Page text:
The California Republican Party, acting through its convention of generally self-identified party activists, has decided that it will not permit “decline to state” voters to participate in its primaries. The effect of this will be to put more moderate Republicans at a disadvantage in pursuing office. This is a win for ideological purists and a loss for voters like me, who would prefer to see a Republican candidate be competitive in a marginal district rather than make a campaign pitch that alienates centrist voters.
Abel Maldonado, probably the most moderate of all Republican officeholders in the Legislature, says the party is shooting itself in the foot — “… I’ve never, ever seen a business … run by eliminating 25 percent of the market share. Anyone would walk away from that deal.” Close, Senator Maldonado. In fact, decline-to-state voters are about 20% of the statewide electorate. And you can run a nicely profitable business by focusing your efforts at a particular segment of the market, specifically the high end that is sensitive to quality and willing to pay a high price for it — but you’re not going to dominate that market and politics is not the same thing as a commercial business. The goal in politics is to get a majority behind your policy ideas, which is why reaching out to those people who do not pick a party to register in matters.
Which is why there is some truth to the party purists’ claim that “As long as we help raise taxes and deficits, we will be a minority.” This is true on its face, but deceptive in its impact. The real objection is not about fiscal and taxation policy. The Republicans pretty much held the line on the budget battle this year, forcing cuts rather than tax hikes, and I don’t foresee the Republicans reaping huge political rewards for doing it. That doesn’t mean it was the wrong thing to do, either for their own political advantage or for the state’s economic health generally, by the way, because it was the right thing to do for both purposes.
The reason for the tepid reaction to the Republicans is not that the public doesn’t respond to a sound decision to not raise taxes. It’s that it was Republicans who did it — and if Republicans get the upper hand, they fear a variety of social legislation that they dislike. They fear a restriction of abortion rights, something that party activists openly salivate about implementing. They do not want legislators who are openly contemptuous of gays and lesbians. They do not want abstinence-only sex education taught to public schoolchildren (perhaps because they recognize that abstinence-only sex education doesn’t affect teen pregnancy and increases transmission of STDs).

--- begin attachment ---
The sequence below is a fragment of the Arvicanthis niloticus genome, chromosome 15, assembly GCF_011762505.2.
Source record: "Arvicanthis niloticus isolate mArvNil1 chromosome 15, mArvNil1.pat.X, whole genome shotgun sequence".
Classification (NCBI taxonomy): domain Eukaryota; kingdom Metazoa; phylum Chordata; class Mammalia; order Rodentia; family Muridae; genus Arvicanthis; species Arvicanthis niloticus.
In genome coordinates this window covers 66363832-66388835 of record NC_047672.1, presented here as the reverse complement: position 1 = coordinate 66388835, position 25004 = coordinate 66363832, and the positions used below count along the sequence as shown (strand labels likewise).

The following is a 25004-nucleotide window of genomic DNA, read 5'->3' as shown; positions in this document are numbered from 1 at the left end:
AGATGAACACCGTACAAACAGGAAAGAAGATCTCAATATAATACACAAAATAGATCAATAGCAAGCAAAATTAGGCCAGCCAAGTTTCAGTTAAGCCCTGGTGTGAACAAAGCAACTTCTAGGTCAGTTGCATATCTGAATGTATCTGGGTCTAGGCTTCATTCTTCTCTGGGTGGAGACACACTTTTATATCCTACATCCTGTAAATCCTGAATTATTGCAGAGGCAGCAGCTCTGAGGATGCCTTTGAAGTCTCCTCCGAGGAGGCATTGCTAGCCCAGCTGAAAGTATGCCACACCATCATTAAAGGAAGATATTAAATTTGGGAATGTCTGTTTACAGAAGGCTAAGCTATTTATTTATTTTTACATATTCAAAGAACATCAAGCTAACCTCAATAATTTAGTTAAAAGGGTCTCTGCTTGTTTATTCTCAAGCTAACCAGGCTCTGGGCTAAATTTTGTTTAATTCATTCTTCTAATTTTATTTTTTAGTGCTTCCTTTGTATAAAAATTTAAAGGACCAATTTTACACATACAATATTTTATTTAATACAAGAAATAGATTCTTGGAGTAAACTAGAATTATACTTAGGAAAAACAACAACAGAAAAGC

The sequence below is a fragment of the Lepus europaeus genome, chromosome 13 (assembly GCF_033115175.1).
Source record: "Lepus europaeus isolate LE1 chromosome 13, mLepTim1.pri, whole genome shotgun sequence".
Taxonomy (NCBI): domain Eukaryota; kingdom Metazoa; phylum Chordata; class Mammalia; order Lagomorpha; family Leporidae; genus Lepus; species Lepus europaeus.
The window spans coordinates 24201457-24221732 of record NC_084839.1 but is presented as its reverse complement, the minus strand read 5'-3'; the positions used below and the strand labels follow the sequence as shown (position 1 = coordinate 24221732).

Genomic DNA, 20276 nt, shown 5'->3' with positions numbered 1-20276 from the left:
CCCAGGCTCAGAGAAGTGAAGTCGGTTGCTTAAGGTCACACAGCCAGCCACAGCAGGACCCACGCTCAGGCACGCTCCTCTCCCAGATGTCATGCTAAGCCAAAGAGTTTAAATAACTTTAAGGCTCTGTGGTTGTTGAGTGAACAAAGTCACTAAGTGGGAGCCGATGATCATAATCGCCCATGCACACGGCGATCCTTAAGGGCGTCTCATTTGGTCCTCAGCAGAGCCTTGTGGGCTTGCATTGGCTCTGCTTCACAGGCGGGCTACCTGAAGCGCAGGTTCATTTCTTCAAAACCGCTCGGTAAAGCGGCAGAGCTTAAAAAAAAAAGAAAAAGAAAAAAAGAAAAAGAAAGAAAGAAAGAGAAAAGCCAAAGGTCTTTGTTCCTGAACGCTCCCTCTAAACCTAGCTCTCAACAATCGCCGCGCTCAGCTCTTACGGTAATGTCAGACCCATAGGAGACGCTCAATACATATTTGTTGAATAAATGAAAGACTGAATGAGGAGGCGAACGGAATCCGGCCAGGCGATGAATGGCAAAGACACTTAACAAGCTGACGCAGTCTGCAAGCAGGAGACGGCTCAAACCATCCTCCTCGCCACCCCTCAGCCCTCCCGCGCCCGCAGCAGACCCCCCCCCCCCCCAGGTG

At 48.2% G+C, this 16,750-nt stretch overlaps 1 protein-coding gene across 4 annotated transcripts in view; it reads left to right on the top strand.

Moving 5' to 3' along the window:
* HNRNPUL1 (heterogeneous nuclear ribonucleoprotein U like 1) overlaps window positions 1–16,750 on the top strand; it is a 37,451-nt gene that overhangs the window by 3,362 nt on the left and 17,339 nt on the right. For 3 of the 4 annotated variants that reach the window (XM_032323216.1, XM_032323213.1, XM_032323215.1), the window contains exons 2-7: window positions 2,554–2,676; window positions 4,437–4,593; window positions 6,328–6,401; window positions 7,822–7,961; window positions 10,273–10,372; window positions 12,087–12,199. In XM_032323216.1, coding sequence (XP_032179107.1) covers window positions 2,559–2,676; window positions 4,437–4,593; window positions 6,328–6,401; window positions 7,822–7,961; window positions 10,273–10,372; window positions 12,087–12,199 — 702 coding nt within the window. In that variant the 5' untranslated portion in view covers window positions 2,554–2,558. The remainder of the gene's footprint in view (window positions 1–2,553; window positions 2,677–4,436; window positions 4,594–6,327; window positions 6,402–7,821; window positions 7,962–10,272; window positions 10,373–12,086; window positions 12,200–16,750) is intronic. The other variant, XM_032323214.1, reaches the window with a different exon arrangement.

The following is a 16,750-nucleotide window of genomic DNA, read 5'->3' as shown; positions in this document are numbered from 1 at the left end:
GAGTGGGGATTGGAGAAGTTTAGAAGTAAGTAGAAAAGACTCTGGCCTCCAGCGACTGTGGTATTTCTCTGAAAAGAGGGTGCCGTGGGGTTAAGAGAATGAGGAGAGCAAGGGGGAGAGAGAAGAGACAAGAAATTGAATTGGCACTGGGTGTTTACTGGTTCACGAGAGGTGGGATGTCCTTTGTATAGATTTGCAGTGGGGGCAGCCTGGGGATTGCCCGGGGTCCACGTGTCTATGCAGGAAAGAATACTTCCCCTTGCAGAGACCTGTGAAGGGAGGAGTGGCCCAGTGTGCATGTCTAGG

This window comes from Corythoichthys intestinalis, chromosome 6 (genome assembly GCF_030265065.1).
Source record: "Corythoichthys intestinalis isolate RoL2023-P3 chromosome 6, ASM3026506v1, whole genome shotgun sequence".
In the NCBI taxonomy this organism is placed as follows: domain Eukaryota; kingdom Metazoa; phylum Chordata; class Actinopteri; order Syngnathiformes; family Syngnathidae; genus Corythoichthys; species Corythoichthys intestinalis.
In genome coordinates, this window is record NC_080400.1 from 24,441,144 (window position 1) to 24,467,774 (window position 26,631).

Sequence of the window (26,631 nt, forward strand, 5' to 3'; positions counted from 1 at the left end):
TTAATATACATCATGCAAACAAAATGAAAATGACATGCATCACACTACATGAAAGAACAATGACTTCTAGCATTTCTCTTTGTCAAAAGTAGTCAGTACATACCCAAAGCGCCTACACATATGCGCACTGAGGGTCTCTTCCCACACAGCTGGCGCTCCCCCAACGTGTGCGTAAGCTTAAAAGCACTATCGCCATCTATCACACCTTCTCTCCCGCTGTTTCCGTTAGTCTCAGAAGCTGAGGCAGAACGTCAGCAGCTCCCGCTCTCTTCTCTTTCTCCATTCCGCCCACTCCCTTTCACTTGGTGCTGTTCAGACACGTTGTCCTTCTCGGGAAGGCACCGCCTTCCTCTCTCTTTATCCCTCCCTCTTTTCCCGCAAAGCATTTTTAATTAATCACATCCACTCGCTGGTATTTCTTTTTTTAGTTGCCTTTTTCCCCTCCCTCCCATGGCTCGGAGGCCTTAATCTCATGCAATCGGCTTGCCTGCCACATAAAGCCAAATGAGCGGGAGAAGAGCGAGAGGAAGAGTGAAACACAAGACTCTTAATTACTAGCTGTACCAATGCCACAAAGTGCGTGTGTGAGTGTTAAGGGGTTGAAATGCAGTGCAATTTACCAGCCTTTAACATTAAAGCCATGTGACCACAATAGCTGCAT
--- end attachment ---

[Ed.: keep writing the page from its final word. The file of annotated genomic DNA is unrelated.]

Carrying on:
Now, there is talk about revising the Constitution so the Republicans lack the power to do in the future what they did this year, but this wouldn’t be getting the traction that it is getting if the Republicans hadn’t gone out of their way to make the rest of their platform so unpalatable to the public in general. And the decision to keep the primary closed means that the party will be further distanced from the forces of the political marketplace that could otherwise correct this and over time give Republicans a decent shot at actually taking some power in this banana republic we call the Golden State.
The social issues are the real reason that conservatives within the party don’t want moderates helping pick their candidates. And the social issues are the lead weight that prevent Republicans from making inroads into the electorate. The Republicans did hold the line on taxes, and that turns out not to be enough. But, it’s the social conservatives who take the time to show up to the party convention — I wasn’t in Indian Wells this weekend being an activist, I was at home having a good time with my wife and my friends — and therefore they are the ones whose priorities get implemented.
Maybe one day they’ll realize that their strategy condemns the California GOP to forever suffer diminishing returns at the box office, and the only thing saving them from political oblivion is the utter incompetence (and frequent corruption) of their adversaries.
But I don’t think that’s in the cards any time soon.
UPDATE: And then, there’s also the hypocrisy. Particularly the corrupt kind, the kind that happens when you’re sleeping with a lobbyist whose job it is to, well, lobby you. You know, it’s cool and all if you want to score with hot chicks twenty years younger than you, no matter what party you’re in. But it’s kind of not cool to do it if you’re married. And if you make a campaign platform plank of protecting families. And if you are lying not only to your wife but your mistress. And banging around without a condom to bring home who knows what to your wife. And bragging about it on tape admist raucous laughter. And then apologizing not for doing any of it but for being indiscreet enough to brag about it. Seriously, why is it that Republicans who push so hard on “family values” issues so often turn out to be such turds to their own families?